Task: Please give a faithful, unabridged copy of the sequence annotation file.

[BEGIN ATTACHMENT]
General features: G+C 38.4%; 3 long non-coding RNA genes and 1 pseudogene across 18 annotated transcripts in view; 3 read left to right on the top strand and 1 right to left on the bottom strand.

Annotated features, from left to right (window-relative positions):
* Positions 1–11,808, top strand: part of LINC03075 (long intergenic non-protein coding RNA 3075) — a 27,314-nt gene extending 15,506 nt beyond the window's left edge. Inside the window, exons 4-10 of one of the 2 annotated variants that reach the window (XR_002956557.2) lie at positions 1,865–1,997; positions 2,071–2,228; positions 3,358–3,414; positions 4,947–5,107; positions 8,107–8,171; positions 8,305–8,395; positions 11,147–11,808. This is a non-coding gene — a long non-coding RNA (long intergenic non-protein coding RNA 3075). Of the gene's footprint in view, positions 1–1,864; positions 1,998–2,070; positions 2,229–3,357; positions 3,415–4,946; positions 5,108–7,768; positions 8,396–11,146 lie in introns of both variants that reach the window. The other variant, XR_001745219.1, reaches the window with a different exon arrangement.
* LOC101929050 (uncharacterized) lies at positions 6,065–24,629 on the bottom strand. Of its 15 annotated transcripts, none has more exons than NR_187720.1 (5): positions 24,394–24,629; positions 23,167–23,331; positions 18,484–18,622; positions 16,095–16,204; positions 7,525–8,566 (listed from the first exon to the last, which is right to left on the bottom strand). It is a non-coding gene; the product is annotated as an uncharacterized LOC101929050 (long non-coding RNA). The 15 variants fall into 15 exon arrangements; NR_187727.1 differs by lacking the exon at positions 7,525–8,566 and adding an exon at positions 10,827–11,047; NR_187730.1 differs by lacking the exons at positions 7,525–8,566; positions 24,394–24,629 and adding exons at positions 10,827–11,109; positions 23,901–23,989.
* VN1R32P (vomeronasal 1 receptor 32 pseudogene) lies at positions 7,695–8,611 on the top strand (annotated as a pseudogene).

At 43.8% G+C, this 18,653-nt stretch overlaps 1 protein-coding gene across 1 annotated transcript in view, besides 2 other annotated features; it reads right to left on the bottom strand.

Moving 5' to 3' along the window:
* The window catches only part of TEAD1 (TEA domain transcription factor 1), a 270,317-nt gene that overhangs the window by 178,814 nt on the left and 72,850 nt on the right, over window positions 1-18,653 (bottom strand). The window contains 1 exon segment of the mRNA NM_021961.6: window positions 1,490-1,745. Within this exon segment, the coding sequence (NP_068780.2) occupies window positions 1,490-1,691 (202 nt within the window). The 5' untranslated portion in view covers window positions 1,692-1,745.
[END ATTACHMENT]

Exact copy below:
General features: G+C 38.4%; 3 long non-coding RNA genes and 1 pseudogene across 18 annotated transcripts in view; 3 read left to right on the top strand and 1 right to left on the bottom strand.

Annotated features, from left to right (window-relative positions):
* Positions 1–11,808, top strand: part of LINC03075 (long intergenic non-protein coding RNA 3075) — a 27,314-nt gene extending 15,506 nt beyond the window's left edge. Inside the window, exons 4-10 of one of the 2 annotated variants that reach the window (XR_002956557.2) lie at positions 1,865–1,997; positions 2,071–2,228; positions 3,358–3,414; positions 4,947–5,107; positions 8,107–8,171; positions 8,305–8,395; positions 11,147–11,808. This is a non-coding gene — a long non-coding RNA (long intergenic non-protein coding RNA 3075). Of the gene's footprint in view, positions 1–1,864; positions 1,998–2,070; positions 2,229–3,357; positions 3,415–4,946; positions 5,108–7,768; positions 8,396–11,146 lie in introns of both variants that reach the window. The other variant, XR_001745219.1, reaches the window with a different exon arrangement.
* LOC101929050 (uncharacterized) lies at positions 6,065–24,629 on the bottom strand. Of its 15 annotated transcripts, none has more exons than NR_187720.1 (5): positions 24,394–24,629; positions 23,167–23,331; positions 18,484–18,622; positions 16,095–16,204; positions 7,525–8,566 (listed from the first exon to the last, which is right to left on the bottom strand). It is a non-coding gene; the product is annotated as an uncharacterized LOC101929050 (long non-coding RNA). The 15 variants fall into 15 exon arrangements; NR_187727.1 differs by lacking the exon at positions 7,525–8,566 and adding an exon at positions 10,827–11,047; NR_187730.1 differs by lacking the exons at positions 7,525–8,566; positions 24,394–24,629 and adding exons at positions 10,827–11,109; positions 23,901–23,989.
* VN1R32P (vomeronasal 1 receptor 32 pseudogene) lies at positions 7,695–8,611 on the top strand (annotated as a pseudogene).

At 43.8% G+C, this 18,653-nt stretch overlaps 1 protein-coding gene across 1 annotated transcript in view, besides 2 other annotated features; it reads right to left on the bottom strand.

Moving 5' to 3' along the window:
* The window catches only part of TEAD1 (TEA domain transcription factor 1), a 270,317-nt gene that overhangs the window by 178,814 nt on the left and 72,850 nt on the right, over window positions 1-18,653 (bottom strand). The window contains 1 exon segment of the mRNA NM_021961.6: window positions 1,490-1,745. Within this exon segment, the coding sequence (NP_068780.2) occupies window positions 1,490-1,691 (202 nt within the window). The 5' untranslated portion in view covers window positions 1,692-1,745.